Energy ministers from 23 of the world’s leading economies met in London on Wednesday and Thursday 25 and 26 April to discuss ways and means of accelerating the transition to clean energy technologies.  An agreement flagged up in advance of the talks was between the UK and the USA which plan to make floating wind turbines the initial focus of a new co-operative effort between the two countries in technology development.

This is the first concrete manifestation of a new Memorandum of Understanding  on ‘Collaboration in Energy Related Fields’ agreed just ahead of the conference between the UK and US covers collaboration in areas such as power generation (including low carbon technologies to combat climate change), energy transmission and distribution and energy efficiency. The UK-US collaboration on floating wind will ensure that both countries align our resources to maximise the impact for both countries.  It will also enable the sharing of best practice and expertise. It is hoped that ultimately this approach will result in more cost effective, higher yield floating wind technologies being developed. 

During the London talks, Mr Davey was expected to sign a number of bilateral agreements with other governments to work in collaboration over the coming years. The UK/ USA wind technology agreement is aimed at the generation of power in deep waters currently off limits to conventional turbines but where the wind is much stronger.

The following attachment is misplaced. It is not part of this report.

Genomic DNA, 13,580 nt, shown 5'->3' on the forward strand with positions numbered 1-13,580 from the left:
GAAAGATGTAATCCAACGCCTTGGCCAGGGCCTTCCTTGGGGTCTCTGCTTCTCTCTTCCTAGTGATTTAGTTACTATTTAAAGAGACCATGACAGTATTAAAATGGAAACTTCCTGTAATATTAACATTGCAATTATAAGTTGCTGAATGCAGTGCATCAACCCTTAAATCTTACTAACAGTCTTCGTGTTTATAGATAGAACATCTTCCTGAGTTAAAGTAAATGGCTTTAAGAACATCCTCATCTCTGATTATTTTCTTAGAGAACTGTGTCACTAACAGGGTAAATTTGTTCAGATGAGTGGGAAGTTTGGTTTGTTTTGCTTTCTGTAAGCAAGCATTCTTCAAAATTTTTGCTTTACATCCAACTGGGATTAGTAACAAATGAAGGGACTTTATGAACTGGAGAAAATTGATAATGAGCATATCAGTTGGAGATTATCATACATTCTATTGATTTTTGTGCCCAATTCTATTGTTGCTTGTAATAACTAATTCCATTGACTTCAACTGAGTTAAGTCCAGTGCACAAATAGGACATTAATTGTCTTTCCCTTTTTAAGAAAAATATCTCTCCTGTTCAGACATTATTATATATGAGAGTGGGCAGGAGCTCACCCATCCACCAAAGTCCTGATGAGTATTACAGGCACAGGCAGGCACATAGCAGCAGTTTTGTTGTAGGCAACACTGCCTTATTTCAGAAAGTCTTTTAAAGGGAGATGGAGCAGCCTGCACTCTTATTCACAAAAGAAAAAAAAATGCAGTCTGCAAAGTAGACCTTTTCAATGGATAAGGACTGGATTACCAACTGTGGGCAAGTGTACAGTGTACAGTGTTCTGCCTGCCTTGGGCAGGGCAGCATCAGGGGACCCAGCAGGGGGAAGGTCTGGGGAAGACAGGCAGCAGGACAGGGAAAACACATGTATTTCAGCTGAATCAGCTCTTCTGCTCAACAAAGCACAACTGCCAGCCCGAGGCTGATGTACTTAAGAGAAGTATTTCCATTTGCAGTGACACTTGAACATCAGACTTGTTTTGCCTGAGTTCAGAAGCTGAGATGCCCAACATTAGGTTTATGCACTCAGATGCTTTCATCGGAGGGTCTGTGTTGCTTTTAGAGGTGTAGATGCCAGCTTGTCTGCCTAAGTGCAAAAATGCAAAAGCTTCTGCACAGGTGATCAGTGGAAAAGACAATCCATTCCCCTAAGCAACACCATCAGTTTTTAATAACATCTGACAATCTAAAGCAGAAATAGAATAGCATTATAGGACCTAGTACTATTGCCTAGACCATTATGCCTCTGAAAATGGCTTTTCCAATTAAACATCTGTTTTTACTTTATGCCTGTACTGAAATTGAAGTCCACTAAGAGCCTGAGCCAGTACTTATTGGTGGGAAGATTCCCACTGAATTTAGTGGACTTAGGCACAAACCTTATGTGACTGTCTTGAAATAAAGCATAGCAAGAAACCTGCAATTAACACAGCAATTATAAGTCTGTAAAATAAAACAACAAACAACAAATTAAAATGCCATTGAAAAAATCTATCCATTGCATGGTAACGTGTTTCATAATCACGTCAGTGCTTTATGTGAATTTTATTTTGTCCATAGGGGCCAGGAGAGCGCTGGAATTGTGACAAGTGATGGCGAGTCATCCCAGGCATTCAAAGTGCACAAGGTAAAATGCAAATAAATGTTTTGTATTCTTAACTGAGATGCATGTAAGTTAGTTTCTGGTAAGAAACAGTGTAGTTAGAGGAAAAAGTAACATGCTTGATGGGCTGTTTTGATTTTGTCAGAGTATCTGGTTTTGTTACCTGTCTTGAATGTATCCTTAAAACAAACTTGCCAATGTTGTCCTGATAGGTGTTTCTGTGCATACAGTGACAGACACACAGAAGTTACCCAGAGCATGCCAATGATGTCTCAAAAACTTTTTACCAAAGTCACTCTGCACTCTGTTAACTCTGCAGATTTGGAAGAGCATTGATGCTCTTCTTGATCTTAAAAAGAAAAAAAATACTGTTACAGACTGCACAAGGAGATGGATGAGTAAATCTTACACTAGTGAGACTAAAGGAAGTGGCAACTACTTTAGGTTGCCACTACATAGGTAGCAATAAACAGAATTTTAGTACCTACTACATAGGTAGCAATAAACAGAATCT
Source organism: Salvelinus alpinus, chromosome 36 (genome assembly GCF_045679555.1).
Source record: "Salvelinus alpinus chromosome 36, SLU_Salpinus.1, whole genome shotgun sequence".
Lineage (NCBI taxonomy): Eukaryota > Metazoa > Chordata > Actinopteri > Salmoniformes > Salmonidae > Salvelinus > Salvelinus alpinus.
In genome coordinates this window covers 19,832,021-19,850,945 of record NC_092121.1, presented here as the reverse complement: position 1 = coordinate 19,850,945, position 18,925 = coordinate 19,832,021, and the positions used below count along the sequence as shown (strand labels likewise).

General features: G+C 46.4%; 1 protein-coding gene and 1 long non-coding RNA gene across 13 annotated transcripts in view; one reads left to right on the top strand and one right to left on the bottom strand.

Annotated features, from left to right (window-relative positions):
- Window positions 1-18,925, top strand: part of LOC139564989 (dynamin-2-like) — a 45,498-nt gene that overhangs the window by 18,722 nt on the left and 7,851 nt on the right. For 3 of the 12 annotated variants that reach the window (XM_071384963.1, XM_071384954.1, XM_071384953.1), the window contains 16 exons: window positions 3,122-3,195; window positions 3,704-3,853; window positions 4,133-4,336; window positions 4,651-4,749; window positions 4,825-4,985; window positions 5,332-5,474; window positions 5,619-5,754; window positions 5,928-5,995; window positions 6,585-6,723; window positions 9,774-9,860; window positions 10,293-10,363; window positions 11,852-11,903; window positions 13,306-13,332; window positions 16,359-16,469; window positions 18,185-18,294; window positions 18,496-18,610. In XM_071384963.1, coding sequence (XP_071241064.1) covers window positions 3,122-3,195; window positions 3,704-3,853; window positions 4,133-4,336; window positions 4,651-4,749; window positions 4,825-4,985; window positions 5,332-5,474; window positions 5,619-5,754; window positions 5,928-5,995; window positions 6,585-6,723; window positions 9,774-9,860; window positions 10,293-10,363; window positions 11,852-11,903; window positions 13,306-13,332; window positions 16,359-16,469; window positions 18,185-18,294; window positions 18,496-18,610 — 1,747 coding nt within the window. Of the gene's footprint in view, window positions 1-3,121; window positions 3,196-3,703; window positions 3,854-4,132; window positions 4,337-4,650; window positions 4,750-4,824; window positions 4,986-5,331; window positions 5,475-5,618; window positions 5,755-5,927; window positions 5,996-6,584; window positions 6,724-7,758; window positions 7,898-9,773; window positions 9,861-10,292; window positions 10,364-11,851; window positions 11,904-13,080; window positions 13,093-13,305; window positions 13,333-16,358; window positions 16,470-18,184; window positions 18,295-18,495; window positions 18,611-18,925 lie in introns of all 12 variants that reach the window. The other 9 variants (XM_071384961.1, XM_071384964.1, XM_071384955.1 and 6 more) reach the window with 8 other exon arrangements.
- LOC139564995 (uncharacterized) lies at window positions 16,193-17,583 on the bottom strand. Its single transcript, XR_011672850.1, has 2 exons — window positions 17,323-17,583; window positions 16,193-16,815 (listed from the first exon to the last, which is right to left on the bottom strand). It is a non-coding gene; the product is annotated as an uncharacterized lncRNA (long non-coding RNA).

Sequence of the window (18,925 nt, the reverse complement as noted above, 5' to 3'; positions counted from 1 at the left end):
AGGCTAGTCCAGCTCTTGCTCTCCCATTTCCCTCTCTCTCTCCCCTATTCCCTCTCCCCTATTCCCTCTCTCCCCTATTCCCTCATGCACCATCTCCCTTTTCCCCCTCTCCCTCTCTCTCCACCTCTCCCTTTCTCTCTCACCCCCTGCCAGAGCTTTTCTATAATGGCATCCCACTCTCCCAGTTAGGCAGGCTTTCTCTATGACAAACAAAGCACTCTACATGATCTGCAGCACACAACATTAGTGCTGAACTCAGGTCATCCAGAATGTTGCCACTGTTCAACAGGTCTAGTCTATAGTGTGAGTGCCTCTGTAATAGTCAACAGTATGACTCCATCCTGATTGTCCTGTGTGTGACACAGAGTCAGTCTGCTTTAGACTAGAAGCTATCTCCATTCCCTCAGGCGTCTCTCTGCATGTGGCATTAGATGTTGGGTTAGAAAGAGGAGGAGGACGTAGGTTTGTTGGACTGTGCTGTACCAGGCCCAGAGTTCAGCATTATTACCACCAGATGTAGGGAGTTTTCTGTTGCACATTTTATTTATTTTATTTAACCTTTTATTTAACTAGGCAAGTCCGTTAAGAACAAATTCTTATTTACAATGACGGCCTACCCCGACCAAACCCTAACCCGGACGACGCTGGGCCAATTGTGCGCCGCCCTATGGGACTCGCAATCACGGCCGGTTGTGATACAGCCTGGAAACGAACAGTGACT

Energy Secretary Edward Davey said: ‘Britain has more wind turbines installed around its shores than any other country in the world and our market is rated year after year as the most attractive market among investors. Offshore wind is critical for the UK’s energy future and there is big interest around the world in what we’re doing. Floating wind turbines will allow us to exploit more of the our wind resource, potentially more cheaply.   ‘Turbines will be able to locate in ever deeper waters where the wind is stronger but without the expense of foundations down to the seabed or of major repairs out at sea. The UK and US are both making funding available for this technology and we’re determined to work together to capitalise on this shared intent.’

The UK benefits from a third of Europe’s offshore wind potential, has more installed  offshore wind than any other country, the biggest pipeline of projects, and is rated year after year by Ernst & Young as the most attractive market among investors.